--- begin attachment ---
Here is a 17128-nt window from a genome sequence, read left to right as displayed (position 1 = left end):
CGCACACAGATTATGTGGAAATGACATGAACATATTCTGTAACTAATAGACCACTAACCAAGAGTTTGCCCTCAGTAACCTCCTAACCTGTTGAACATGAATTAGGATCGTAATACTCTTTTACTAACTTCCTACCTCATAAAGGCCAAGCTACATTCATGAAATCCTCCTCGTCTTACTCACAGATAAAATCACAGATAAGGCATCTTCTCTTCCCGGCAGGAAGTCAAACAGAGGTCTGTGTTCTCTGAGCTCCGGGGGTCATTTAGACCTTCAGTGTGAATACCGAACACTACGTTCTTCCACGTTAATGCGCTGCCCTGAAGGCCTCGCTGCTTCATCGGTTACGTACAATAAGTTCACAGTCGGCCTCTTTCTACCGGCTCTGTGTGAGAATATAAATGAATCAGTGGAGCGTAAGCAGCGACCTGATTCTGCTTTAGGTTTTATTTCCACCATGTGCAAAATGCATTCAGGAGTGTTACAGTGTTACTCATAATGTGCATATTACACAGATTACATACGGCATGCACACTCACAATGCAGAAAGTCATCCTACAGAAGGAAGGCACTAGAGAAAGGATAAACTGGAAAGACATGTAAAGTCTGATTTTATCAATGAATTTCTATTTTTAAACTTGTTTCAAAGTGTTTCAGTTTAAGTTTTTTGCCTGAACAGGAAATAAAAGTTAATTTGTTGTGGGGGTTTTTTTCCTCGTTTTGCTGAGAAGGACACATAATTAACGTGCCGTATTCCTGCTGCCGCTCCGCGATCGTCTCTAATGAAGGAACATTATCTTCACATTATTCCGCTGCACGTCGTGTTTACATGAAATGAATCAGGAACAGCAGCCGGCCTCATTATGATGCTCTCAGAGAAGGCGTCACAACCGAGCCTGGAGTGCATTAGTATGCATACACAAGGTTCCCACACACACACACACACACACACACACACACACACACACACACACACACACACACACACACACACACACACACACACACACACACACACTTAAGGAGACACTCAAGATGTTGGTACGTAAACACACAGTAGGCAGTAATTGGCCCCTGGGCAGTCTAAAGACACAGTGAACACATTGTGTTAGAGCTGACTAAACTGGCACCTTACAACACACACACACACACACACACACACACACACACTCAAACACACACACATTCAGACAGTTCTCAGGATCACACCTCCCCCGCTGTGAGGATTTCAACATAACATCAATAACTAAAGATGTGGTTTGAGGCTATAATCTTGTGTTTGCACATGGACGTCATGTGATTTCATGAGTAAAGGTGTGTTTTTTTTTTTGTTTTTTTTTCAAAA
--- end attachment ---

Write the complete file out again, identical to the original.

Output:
Here is a 17128-nt window from a genome sequence, read left to right as displayed (position 1 = left end):
CGCACACAGATTATGTGGAAATGACATGAACATATTCTGTAACTAATAGACCACTAACCAAGAGTTTGCCCTCAGTAACCTCCTAACCTGTTGAACATGAATTAGGATCGTAATACTCTTTTACTAACTTCCTACCTCATAAAGGCCAAGCTACATTCATGAAATCCTCCTCGTCTTACTCACAGATAAAATCACAGATAAGGCATCTTCTCTTCCCGGCAGGAAGTCAAACAGAGGTCTGTGTTCTCTGAGCTCCGGGGGTCATTTAGACCTTCAGTGTGAATACCGAACACTACGTTCTTCCACGTTAATGCGCTGCCCTGAAGGCCTCGCTGCTTCATCGGTTACGTACAATAAGTTCACAGTCGGCCTCTTTCTACCGGCTCTGTGTGAGAATATAAATGAATCAGTGGAGCGTAAGCAGCGACCTGATTCTGCTTTAGGTTTTATTTCCACCATGTGCAAAATGCATTCAGGAGTGTTACAGTGTTACTCATAATGTGCATATTACACAGATTACATACGGCATGCACACTCACAATGCAGAAAGTCATCCTACAGAAGGAAGGCACTAGAGAAAGGATAAACTGGAAAGACATGTAAAGTCTGATTTTATCAATGAATTTCTATTTTTAAACTTGTTTCAAAGTGTTTCAGTTTAAGTTTTTTGCCTGAACAGGAAATAAAAGTTAATTTGTTGTGGGGGTTTTTTTCCTCGTTTTGCTGAGAAGGACACATAATTAACGTGCCGTATTCCTGCTGCCGCTCCGCGATCGTCTCTAATGAAGGAACATTATCTTCACATTATTCCGCTGCACGTCGTGTTTACATGAAATGAATCAGGAACAGCAGCCGGCCTCATTATGATGCTCTCAGAGAAGGCGTCACAACCGAGCCTGGAGTGCATTAGTATGCATACACAAGGTTCCCACACACACACACACACACACACACACACACACACACACACACACACACACACACACACACACACACACACACACACACACACACACACTTAAGGAGACACTCAAGATGTTGGTACGTAAACACACAGTAGGCAGTAATTGGCCCCTGGGCAGTCTAAAGACACAGTGAACACATTGTGTTAGAGCTGACTAAACTGGCACCTTACAACACACACACACACACACACACACACACACACACTCAAACACACACACATTCAGACAGTTCTCAGGATCACACCTCCCCCGCTGTGAGGATTTCAACATAACATCAATAACTAAAGATGTGGTTTGAGGCTATAATCTTGTGTTTGCACATGGACGTCATGTGATTTCATGAGTAAAGGTGTGTTTTTTTTTTTGTTTTTTTTTCAAAA